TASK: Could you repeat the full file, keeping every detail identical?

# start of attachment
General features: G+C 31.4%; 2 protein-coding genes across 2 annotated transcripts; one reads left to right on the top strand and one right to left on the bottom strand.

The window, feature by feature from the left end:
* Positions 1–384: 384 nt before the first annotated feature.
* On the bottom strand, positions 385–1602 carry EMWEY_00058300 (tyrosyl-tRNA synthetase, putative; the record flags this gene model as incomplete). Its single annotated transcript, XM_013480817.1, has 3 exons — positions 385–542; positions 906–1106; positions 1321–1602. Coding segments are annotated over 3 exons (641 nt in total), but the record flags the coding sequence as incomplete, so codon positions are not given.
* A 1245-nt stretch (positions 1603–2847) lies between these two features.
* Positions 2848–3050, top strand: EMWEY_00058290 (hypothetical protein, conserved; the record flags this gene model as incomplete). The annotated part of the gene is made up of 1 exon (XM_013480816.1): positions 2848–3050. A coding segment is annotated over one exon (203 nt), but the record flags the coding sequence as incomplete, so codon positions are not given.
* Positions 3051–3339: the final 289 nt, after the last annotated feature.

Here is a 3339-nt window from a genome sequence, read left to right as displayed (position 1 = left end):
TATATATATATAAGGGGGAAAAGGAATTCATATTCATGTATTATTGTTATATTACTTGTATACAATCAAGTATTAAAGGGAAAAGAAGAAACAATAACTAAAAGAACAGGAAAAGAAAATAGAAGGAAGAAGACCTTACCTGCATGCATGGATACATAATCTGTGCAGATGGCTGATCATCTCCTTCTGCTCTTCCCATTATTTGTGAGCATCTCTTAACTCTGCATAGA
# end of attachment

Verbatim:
General features: G+C 31.4%; 2 protein-coding genes across 2 annotated transcripts; one reads left to right on the top strand and one right to left on the bottom strand.

The window, feature by feature from the left end:
* Positions 1–384: 384 nt before the first annotated feature.
* On the bottom strand, positions 385–1602 carry EMWEY_00058300 (tyrosyl-tRNA synthetase, putative; the record flags this gene model as incomplete). Its single annotated transcript, XM_013480817.1, has 3 exons — positions 385–542; positions 906–1106; positions 1321–1602. Coding segments are annotated over 3 exons (641 nt in total), but the record flags the coding sequence as incomplete, so codon positions are not given.
* A 1245-nt stretch (positions 1603–2847) lies between these two features.
* Positions 2848–3050, top strand: EMWEY_00058290 (hypothetical protein, conserved; the record flags this gene model as incomplete). The annotated part of the gene is made up of 1 exon (XM_013480816.1): positions 2848–3050. A coding segment is annotated over one exon (203 nt), but the record flags the coding sequence as incomplete, so codon positions are not given.
* Positions 3051–3339: the final 289 nt, after the last annotated feature.

Here is a 3339-nt window from a genome sequence, read left to right as displayed (position 1 = left end):
TATATATATATAAGGGGGAAAAGGAATTCATATTCATGTATTATTGTTATATTACTTGTATACAATCAAGTATTAAAGGGAAAAGAAGAAACAATAACTAAAAGAACAGGAAAAGAAAATAGAAGGAAGAAGACCTTACCTGCATGCATGGATACATAATCTGTGCAGATGGCTGATCATCTCCTTCTGCTCTTCCCATTATTTGTGAGCATCTCTTAACTCTGCATAGA